What is even more unfortunate is the fact that tourists will have to wait to get back to their nations before they can enjoy the instant sharing of their experiences through a broadband connection, since Ethiopia could only provide them with a scanty Internet service, albeit limited to urban centres.

Skill is also a huge challenge for the tourism sector. Paucity of skilled manpower is so severe that the sector relies on self-taught people. Since skilled labour is in considerable deficit, service providers are seen scrambling for the few experienced minds.

Even worse, a glance at the various tourist experience review websites shows that the service mentality of service providers need significant improvement. Tourists are seen complaining about problems relating to the punctuality, honesty, helpfulness and personal hygiene of people in the sector. No doubt that the cost of these complaints is real and huge.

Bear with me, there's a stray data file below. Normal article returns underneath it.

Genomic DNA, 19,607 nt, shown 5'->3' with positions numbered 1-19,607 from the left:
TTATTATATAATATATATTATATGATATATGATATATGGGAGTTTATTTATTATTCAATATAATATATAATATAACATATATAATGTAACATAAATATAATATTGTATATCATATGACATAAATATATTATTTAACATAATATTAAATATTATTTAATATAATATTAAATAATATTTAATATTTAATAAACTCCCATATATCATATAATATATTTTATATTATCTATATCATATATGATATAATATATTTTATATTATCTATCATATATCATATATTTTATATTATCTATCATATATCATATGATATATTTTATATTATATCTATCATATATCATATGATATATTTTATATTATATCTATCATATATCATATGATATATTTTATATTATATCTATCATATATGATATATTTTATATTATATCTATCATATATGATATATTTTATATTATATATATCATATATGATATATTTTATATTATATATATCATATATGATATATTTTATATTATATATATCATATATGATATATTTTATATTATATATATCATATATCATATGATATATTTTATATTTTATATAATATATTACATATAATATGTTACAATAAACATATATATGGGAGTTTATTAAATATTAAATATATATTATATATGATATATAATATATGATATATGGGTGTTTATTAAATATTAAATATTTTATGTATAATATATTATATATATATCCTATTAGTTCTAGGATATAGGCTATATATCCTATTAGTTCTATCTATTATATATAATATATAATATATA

Any plan by the ruling EPRDFites to transform the tourism sector ought to, therefore, attend these fundamental problems. Anything that settles for less would only be a lip service. Policies meant to bring transformation in the sector ought to also end monopoly, improve access, build the skills base and transform the mentality of service providers.